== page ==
I'm busy with Christmas production, both family gifts and website offerings, but the plans
for a new hand tool cabinet are always teasing at my brain. (See my plan for it here:
Thinking Through a Cabinet Design)
My hand tool collection has some gaps I am trying to fill, before I have to lay out the
storage plan for the upper cabinet. I have only one narrow mortise chisel, and am lacking
some good screw drivers, since my 'batch bought' foreign series of them broke at the tips
and caused many bad words for doing so.
Now I've discovered e-bid, and a seller in the UK with many more resources for 'boot sales'
than I have here in my local area, which is a dry desert for flea markets or hand tool sales.
His older tools are of heavier steel, nothing is stamped into shape, and he cleans and sharpens everything before putting it on the market.
These arrived by 'Royal Mail,' flown all the way across the Atlantic Ocean and the
continental United States and right into my hands. They'll start a new life now:
It has been quite cold here recently, with lows into the high teens and sunny, daily highs
just at freezing temperatures, so these have had a chance to sit in my living room for a
few days before finding a position out in the garage. I've had a chance to handle them,
examine them, and think about them. The blades are somewhat pitted, scarred and marked.
The handles are worn and could do with a good sanding, because some of the 'patina'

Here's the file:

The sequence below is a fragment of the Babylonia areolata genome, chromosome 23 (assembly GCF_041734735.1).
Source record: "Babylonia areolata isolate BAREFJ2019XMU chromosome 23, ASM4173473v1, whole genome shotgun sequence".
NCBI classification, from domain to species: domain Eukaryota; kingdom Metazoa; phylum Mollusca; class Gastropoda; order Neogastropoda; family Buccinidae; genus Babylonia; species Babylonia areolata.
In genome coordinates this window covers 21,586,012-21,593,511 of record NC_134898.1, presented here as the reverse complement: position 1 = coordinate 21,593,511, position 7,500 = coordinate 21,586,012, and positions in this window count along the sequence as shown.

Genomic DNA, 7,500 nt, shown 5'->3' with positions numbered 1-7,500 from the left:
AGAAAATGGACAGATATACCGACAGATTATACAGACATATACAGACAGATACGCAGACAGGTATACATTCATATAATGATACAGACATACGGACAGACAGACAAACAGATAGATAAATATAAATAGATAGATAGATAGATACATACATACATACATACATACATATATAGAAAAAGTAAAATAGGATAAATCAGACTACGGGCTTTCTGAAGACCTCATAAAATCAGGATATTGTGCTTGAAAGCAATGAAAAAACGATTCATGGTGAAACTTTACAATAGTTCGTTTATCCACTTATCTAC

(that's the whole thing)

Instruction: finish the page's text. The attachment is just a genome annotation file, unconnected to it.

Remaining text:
slips over into 'grime' and comes off on the hand. The hooped end of the mortise chisel is
dug into and decayed like it's been hit with a tack hammer instead of a mallet... what's with
that? What was someone hitting it with? The wood extends above the metal hoop though,
so it can be sanded down and improved. It's very good, thick steel and I'm pleased with it.
Even with shipping, I paid under $20 for it, and a new 3/4" mortise chisel goes for well
above that. The little calipers are a treat...weighty in the hand and with a good screw
mechanism that will hold a setting without moving. The veining chisel is 1/8" wide.
I've sold all my carving tools because someone else would get much more use from them
than I had been over the years, and now I'm looking to replace a few of them I've missed.
The Archimedes drill was quite inexpensive, and was purchased just for fun.
So, Welcome to America, old used tools. I don't know what projects you've been a part
of, or whose hands have held you, but you are now destined for new endeavors in a new
land. You'll gradually, with use and time, become 'mine,' and I won't think much about it
any more. Then someday, when I die and my kids have a big (choke!) yard sale, you'll
move on to someone else's hands, and continue your craft. I'm not going to mark my
name on you, or brand you with initials, but I am going to ask a lot of you...
Performance, Integrity, Reliance.
I think you'll do just fine here. Welcome home.